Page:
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An unincorporated association is a voluntary group of persons organized by mutual consent to promote a common enterprise by mutual consent to promote a common enterprise or objective. It may or may not have written articles, constitution or charter, and it is referred to by a common or association name.
Unincorporated associations are basically divided into two groups:
At common law, unincorporated associations were not considered legal entities and, consequently, without capacity to acquire, hold or transfer legal title to real property in the association's name.
In several states, this position has been modified either by statute or case law. However, it must be noted that these modifications have been limited to certain forms of unincorporated associations and that they differ from state to state.
The law of the state where the land is located controls and determines the right, if any, of an unincorporated association to acquire, hold and convey title in its own name.
In states, where the entity theory persists in relation to real property ownership, a conveyance is void if the grantee is not a duly qualified legal entity. However, a number of state jurisdictions have recognized in some unincorporated associations a quasi corporate existence, thus enabling certain unincorporated associations such as churches or charitable organizations to take, hold and convey real property in the church's or association's name.
In some states, in order to circumvent the inconvenience caused by the lack of an association being a legal entity and consequently having no legal capacity to hold title to real property, title is taken in the names of the officers or trustees and they hold legal title in trust for the individual members of the association. Questions involving the continuity of authority, in the case of change of officers or trustees or death or disassociation of such parties from the association, are always present and must considered before committing to insure.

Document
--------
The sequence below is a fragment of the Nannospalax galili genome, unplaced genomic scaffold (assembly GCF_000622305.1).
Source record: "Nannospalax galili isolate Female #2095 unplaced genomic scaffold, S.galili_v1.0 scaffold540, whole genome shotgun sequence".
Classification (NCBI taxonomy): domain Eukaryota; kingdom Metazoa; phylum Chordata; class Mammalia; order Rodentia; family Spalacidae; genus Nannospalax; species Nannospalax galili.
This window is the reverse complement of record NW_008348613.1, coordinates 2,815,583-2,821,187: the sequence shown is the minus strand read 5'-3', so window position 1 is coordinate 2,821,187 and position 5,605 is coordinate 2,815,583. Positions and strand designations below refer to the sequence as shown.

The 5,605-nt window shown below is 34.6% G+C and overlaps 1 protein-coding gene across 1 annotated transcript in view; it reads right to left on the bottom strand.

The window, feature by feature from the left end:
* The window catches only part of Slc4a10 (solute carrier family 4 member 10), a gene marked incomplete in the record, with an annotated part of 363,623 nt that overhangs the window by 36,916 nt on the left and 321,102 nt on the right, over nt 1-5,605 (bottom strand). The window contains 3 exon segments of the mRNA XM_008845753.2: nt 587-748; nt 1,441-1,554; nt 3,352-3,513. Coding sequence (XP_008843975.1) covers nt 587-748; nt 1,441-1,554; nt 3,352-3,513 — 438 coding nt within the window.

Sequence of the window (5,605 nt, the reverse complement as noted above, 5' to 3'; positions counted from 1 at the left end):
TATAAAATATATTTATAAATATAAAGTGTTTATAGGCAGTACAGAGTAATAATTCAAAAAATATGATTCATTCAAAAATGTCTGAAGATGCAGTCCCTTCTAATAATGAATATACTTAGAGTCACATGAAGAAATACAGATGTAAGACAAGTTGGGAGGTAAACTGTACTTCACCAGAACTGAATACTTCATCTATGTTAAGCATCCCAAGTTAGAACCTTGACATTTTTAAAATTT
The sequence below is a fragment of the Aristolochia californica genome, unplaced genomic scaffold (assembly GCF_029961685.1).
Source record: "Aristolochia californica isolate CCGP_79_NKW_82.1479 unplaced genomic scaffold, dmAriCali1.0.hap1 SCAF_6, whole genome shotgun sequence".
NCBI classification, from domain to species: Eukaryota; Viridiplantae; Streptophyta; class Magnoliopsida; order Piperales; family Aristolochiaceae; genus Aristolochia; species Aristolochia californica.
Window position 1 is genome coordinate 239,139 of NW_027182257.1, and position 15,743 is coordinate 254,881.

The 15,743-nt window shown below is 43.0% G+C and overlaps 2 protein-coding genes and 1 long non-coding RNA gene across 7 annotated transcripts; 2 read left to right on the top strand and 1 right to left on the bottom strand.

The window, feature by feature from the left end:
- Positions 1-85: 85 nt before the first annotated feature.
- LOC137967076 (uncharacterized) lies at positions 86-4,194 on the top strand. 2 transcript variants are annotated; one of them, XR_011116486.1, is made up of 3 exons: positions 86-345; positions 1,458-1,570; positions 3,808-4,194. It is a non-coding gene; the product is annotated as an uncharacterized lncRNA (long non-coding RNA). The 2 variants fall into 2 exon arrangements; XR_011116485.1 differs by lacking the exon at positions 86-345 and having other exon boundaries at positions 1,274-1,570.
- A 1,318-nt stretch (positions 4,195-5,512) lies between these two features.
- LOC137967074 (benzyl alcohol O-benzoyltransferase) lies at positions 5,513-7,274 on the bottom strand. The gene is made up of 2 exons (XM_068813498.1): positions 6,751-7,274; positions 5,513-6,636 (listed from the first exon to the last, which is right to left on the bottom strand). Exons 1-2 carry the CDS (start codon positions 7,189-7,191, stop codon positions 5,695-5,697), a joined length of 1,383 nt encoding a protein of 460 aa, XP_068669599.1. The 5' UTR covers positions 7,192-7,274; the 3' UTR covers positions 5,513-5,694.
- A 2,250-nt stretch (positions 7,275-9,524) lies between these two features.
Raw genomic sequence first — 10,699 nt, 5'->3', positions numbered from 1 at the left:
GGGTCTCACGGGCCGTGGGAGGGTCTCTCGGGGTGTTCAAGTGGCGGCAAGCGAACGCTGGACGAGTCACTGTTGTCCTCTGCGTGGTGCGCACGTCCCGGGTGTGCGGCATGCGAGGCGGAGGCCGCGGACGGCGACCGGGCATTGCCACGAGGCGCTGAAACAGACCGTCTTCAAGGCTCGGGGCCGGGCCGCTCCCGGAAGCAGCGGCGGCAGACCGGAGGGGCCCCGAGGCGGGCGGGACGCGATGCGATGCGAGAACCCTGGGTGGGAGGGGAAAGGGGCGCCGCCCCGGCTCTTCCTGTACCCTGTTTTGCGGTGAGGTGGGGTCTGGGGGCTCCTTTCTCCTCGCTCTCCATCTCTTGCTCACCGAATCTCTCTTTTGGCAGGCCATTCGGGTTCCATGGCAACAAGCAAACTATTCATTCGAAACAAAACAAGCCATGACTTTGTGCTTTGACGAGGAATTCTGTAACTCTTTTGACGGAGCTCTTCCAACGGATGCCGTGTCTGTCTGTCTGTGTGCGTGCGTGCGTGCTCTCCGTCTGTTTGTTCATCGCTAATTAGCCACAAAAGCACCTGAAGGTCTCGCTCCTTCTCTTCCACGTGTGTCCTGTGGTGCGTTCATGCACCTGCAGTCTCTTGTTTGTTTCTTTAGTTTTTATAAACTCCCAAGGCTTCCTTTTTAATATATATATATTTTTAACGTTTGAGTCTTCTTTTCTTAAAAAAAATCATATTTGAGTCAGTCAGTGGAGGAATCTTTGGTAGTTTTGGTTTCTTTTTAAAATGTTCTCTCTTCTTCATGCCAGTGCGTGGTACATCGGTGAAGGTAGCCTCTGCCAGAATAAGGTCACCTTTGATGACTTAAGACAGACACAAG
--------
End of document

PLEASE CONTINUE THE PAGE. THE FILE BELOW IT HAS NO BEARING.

In some other states, a grant to an unincorporated association in its name may be construed as a grant to the members of the association, the members' interest being collective and not individual.
Finally, in a few states, if the unincorporated association has a charitable objective, any title acquired by the association is considered to have established legal title in the trustees.
Where title is held or to be held in the name of an unincorporated association, state law must be researched in order to determine whether, first, the conveyance can be made by the association and, second, the manner in which such a conveyance can be made. In some cases, title may be held in the name of a certain unincorporated association, the rule may not necessarily apply to every unincorporated association.
Where title is held in the name of the officers or trustees of the unincorporated association, any conveyance by said parties must be adequately supported with documentation relating to the identity and authority of said officers or trustees to execute the conveyance or encumbrance of the property.
Where under state law title is considered to be vested in the members jointly, the active members of the unincorporated association as trustees who must then unanimously authorize any conveyance.